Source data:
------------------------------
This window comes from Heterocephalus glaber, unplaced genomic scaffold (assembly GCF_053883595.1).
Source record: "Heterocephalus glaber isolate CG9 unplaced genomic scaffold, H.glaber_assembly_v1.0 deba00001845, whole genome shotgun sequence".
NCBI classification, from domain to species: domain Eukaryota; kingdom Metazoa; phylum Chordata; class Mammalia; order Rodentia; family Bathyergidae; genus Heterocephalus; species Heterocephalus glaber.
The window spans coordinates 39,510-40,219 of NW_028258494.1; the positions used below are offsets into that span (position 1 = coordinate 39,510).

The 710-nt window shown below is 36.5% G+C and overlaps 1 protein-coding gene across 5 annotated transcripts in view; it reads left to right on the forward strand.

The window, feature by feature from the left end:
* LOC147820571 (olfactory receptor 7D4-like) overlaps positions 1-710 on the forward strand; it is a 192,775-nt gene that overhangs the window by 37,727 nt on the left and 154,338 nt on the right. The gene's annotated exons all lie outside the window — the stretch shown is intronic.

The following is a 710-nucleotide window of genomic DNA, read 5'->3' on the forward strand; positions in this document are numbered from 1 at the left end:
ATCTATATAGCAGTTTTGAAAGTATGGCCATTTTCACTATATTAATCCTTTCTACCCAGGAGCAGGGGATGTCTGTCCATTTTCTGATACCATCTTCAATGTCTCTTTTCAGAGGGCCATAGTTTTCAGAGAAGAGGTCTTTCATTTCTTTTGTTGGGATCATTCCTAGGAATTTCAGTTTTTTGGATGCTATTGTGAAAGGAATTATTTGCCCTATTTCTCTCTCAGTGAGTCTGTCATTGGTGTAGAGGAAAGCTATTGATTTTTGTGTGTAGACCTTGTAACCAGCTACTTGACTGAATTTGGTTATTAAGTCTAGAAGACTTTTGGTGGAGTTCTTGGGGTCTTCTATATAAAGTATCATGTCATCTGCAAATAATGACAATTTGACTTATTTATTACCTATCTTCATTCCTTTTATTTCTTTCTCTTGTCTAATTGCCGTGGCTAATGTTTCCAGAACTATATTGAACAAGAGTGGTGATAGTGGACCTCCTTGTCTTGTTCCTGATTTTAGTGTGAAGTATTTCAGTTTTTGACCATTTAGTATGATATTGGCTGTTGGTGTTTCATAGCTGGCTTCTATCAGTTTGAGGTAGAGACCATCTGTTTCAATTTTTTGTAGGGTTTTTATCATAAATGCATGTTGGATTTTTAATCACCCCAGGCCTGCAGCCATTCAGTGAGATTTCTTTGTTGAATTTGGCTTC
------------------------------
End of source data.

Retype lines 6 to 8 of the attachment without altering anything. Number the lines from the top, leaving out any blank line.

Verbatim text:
The window, feature by feature from the left end:
* LOC147820571 (olfactory receptor 7D4-like) overlaps positions 1-710 on the forward strand; it is a 192,775-nt gene that overhangs the window by 37,727 nt on the left and 154,338 nt on the right. The gene's annotated exons all lie outside the window — the stretch shown is intronic.

The following is a 710-nucleotide window of genomic DNA, read 5'->3' on the forward strand; positions in this document are numbered from 1 at the left end: